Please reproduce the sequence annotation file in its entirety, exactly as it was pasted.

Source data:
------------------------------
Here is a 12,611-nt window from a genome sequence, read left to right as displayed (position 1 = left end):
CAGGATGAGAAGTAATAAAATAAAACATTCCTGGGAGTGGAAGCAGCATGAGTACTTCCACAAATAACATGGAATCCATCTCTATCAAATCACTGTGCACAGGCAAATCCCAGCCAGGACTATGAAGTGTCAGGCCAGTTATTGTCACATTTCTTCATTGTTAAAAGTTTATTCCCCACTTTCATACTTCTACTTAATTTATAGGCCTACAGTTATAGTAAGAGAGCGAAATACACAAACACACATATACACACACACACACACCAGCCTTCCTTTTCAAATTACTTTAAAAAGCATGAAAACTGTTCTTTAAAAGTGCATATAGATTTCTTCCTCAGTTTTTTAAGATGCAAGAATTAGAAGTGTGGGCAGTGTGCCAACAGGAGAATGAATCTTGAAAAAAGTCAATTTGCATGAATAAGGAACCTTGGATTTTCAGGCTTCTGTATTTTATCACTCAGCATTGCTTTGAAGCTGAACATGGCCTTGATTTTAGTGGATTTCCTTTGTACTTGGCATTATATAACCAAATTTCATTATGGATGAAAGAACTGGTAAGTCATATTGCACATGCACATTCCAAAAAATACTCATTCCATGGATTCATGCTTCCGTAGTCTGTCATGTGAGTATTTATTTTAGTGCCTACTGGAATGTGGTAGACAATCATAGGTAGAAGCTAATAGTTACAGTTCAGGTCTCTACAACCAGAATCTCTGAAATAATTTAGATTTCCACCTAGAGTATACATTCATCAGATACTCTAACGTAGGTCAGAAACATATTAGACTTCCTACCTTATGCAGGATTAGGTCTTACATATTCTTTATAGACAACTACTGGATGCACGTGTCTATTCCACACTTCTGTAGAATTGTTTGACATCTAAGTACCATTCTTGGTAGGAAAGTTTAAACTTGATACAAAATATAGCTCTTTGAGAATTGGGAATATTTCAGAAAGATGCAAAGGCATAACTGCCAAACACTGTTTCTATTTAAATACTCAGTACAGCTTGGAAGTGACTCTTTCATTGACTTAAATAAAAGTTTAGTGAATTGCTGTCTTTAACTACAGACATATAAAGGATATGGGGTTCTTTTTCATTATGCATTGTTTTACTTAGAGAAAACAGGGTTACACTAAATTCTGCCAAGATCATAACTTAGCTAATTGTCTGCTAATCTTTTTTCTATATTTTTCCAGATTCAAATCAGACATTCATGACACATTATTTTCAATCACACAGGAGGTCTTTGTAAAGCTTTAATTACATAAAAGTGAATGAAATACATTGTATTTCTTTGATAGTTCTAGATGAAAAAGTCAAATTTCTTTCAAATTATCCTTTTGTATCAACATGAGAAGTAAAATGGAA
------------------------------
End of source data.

Here is a 12,611-nt window from a genome sequence, read left to right as displayed (position 1 = left end):
CAGGATGAGAAGTAATAAAATAAAACATTCCTGGGAGTGGAAGCAGCATGAGTACTTCCACAAATAACATGGAATCCATCTCTATCAAATCACTGTGCACAGGCAAATCCCAGCCAGGACTATGAAGTGTCAGGCCAGTTATTGTCACATTTCTTCATTGTTAAAAGTTTATTCCCCACTTTCATACTTCTACTTAATTTATAGGCCTACAGTTATAGTAAGAGAGCGAAATACACAAACACACATATACACACACACACACACCAGCCTTCCTTTTCAAATTACTTTAAAAAGCATGAAAACTGTTCTTTAAAAGTGCATATAGATTTCTTCCTCAGTTTTTTAAGATGCAAGAATTAGAAGTGTGGGCAGTGTGCCAACAGGAGAATGAATCTTGAAAAAAGTCAATTTGCATGAATAAGGAACCTTGGATTTTCAGGCTTCTGTATTTTATCACTCAGCATTGCTTTGAAGCTGAACATGGCCTTGATTTTAGTGGATTTCCTTTGTACTTGGCATTATATAACCAAATTTCATTATGGATGAAAGAACTGGTAAGTCATATTGCACATGCACATTCCAAAAAATACTCATTCCATGGATTCATGCTTCCGTAGTCTGTCATGTGAGTATTTATTTTAGTGCCTACTGGAATGTGGTAGACAATCATAGGTAGAAGCTAATAGTTACAGTTCAGGTCTCTACAACCAGAATCTCTGAAATAATTTAGATTTCCACCTAGAGTATACATTCATCAGATACTCTAACGTAGGTCAGAAACATATTAGACTTCCTACCTTATGCAGGATTAGGTCTTACATATTCTTTATAGACAACTACTGGATGCACGTGTCTATTCCACACTTCTGTAGAATTGTTTGACATCTAAGTACCATTCTTGGTAGGAAAGTTTAAACTTGATACAAAATATAGCTCTTTGAGAATTGGGAATATTTCAGAAAGATGCAAAGGCATAACTGCCAAACACTGTTTCTATTTAAATACTCAGTACAGCTTGGAAGTGACTCTTTCATTGACTTAAATAAAAGTTTAGTGAATTGCTGTCTTTAACTACAGACATATAAAGGATATGGGGTTCTTTTTCATTATGCATTGTTTTACTTAGAGAAAACAGGGTTACACTAAATTCTGCCAAGATCATAACTTAGCTAATTGTCTGCTAATCTTTTTTCTATATTTTTCCAGATTCAAATCAGACATTCATGACACATTATTTTCAATCACACAGGAGGTCTTTGTAAAGCTTTAATTACATAAAAGTGAATGAAATACATTGTATTTCTTTGATAGTTCTAGATGAAAAAGTCAAATTTCTTTCAAATTATCCTTTTGTATCAACATGAGAAGTAAAATGGAA